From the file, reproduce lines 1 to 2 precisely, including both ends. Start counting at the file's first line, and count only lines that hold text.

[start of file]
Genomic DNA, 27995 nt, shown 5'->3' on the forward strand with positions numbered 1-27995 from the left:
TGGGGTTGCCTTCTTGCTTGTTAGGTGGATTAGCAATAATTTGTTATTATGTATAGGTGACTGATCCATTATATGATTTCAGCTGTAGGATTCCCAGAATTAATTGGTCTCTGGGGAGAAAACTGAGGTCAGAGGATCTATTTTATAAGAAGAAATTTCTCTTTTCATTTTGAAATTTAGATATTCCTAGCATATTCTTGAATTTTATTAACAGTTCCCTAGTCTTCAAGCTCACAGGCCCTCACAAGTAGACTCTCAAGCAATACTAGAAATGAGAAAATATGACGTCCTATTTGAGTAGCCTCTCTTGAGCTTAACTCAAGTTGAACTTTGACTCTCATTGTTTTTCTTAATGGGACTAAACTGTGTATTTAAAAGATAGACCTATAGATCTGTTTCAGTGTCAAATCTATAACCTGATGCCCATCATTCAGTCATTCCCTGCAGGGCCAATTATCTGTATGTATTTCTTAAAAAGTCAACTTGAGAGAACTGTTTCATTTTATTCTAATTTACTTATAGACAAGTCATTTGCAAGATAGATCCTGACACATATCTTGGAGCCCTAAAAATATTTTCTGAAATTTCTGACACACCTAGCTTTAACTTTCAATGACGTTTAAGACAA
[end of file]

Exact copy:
Genomic DNA, 27995 nt, shown 5'->3' on the forward strand with positions numbered 1-27995 from the left:
TGGGGTTGCCTTCTTGCTTGTTAGGTGGATTAGCAATAATTTGTTATTATGTATAGGTGACTGATCCATTATATGATTTCAGCTGTAGGATTCCCAGAATTAATTGGTCTCTGGGGAGAAAACTGAGGTCAGAGGATCTATTTTATAAGAAGAAATTTCTCTTTTCATTTTGAAATTTAGATATTCCTAGCATATTCTTGAATTTTATTAACAGTTCCCTAGTCTTCAAGCTCACAGGCCCTCACAAGTAGACTCTCAAGCAATACTAGAAATGAGAAAATATGACGTCCTATTTGAGTAGCCTCTCTTGAGCTTAACTCAAGTTGAACTTTGACTCTCATTGTTTTTCTTAATGGGACTAAACTGTGTATTTAAAAGATAGACCTATAGATCTGTTTCAGTGTCAAATCTATAACCTGATGCCCATCATTCAGTCATTCCCTGCAGGGCCAATTATCTGTATGTATTTCTTAAAAAGTCAACTTGAGAGAACTGTTTCATTTTATTCTAATTTACTTATAGACAAGTCATTTGCAAGATAGATCCTGACACATATCTTGGAGCCCTAAAAATATTTTCTGAAATTTCTGACACACCTAGCTTTAACTTTCAATGACGTTTAAGACAA